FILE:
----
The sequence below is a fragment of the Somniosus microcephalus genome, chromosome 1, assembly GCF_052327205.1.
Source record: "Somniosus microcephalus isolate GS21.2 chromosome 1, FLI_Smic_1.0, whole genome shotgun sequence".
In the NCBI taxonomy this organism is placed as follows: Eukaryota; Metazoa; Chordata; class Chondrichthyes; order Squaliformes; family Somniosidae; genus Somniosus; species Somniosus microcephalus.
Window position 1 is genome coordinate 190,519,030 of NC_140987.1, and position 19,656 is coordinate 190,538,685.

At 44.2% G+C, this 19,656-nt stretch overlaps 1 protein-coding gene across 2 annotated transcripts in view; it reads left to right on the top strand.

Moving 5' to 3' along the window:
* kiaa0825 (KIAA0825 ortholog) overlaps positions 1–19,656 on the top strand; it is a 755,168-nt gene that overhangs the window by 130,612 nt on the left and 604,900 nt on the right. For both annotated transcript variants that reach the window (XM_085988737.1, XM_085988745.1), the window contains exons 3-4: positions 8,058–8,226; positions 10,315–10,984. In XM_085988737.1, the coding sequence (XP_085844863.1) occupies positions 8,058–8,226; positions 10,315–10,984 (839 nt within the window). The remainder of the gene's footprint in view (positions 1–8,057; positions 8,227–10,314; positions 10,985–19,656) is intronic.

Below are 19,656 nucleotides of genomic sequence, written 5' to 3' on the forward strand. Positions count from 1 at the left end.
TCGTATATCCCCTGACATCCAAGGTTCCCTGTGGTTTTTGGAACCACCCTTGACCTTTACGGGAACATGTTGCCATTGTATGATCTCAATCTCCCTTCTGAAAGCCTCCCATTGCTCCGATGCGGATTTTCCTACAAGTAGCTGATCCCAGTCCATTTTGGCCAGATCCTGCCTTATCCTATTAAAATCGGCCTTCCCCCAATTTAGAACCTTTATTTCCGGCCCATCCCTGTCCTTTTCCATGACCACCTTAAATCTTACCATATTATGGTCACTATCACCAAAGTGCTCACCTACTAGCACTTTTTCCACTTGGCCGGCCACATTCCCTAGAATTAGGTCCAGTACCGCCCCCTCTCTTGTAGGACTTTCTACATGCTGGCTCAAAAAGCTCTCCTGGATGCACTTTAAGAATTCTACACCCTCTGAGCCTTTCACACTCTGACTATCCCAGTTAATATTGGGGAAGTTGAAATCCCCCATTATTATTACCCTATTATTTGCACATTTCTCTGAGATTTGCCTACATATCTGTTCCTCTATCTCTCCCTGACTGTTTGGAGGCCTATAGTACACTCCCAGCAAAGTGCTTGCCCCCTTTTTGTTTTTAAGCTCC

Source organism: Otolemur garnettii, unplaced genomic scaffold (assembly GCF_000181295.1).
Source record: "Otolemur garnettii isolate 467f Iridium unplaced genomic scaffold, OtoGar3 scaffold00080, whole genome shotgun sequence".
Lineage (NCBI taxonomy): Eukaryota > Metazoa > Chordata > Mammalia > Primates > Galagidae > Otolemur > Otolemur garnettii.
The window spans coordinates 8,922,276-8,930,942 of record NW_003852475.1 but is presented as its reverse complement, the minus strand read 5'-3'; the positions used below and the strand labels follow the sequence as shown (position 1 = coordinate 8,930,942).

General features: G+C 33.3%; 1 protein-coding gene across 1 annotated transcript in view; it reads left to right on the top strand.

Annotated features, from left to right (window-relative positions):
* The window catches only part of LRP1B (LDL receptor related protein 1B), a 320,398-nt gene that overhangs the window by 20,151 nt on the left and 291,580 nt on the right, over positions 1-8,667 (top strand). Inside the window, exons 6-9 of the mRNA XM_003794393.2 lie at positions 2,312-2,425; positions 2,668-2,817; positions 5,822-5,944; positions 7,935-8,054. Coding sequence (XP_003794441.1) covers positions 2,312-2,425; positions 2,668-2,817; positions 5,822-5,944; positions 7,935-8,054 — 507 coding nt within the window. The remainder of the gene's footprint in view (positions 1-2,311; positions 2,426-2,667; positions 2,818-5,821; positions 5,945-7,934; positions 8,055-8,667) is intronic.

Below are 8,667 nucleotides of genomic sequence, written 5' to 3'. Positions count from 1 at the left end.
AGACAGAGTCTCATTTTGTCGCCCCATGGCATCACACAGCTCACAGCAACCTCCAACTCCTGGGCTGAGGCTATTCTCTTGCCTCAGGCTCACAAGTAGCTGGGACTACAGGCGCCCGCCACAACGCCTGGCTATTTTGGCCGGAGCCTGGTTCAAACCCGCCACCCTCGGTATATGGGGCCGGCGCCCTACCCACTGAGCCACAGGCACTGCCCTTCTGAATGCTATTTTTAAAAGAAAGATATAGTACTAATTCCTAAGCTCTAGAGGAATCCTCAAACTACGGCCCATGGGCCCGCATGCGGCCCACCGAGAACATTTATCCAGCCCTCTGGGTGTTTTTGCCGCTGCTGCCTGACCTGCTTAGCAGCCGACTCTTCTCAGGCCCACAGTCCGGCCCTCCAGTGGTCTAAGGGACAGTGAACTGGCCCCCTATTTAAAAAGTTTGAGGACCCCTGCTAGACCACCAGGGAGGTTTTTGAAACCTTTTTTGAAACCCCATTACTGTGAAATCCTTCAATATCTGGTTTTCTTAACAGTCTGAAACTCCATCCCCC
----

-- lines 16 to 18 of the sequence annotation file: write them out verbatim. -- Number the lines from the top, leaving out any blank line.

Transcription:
* The window catches only part of LRP1B (LDL receptor related protein 1B), a 320,398-nt gene that overhangs the window by 20,151 nt on the left and 291,580 nt on the right, over positions 1-8,667 (top strand). Inside the window, exons 6-9 of the mRNA XM_003794393.2 lie at positions 2,312-2,425; positions 2,668-2,817; positions 5,822-5,944; positions 7,935-8,054. Coding sequence (XP_003794441.1) covers positions 2,312-2,425; positions 2,668-2,817; positions 5,822-5,944; positions 7,935-8,054 — 507 coding nt within the window. The remainder of the gene's footprint in view (positions 1-2,311; positions 2,426-2,667; positions 2,818-5,821; positions 5,945-7,934; positions 8,055-8,667) is intronic.

Below are 8,667 nucleotides of genomic sequence, written 5' to 3'. Positions count from 1 at the left end.
AGACAGAGTCTCATTTTGTCGCCCCATGGCATCACACAGCTCACAGCAACCTCCAACTCCTGGGCTGAGGCTATTCTCTTGCCTCAGGCTCACAAGTAGCTGGGACTACAGGCGCCCGCCACAACGCCTGGCTATTTTGGCCGGAGCCTGGTTCAAACCCGCCACCCTCGGTATATGGGGCCGGCGCCCTACCCACTGAGCCACAGGCACTGCCCTTCTGAATGCTATTTTTAAAAGAAAGATATAGTACTAATTCCTAAGCTCTAGAGGAATCCTCAAACTACGGCCCATGGGCCCGCATGCGGCCCACCGAGAACATTTATCCAGCCCTCTGGGTGTTTTTGCCGCTGCTGCCTGACCTGCTTAGCAGCCGACTCTTCTCAGGCCCACAGTCCGGCCCTCCAGTGGTCTAAGGGACAGTGAACTGGCCCCCTATTTAAAAAGTTTGAGGACCCCTGCTAGACCACCAGGGAGGTTTTTGAAACCTTTTTTGAAACCCCATTACTGTGAAATCCTTCAATATCTGGTTTTCTTAACAGTCTGAAACTCCATCCCCC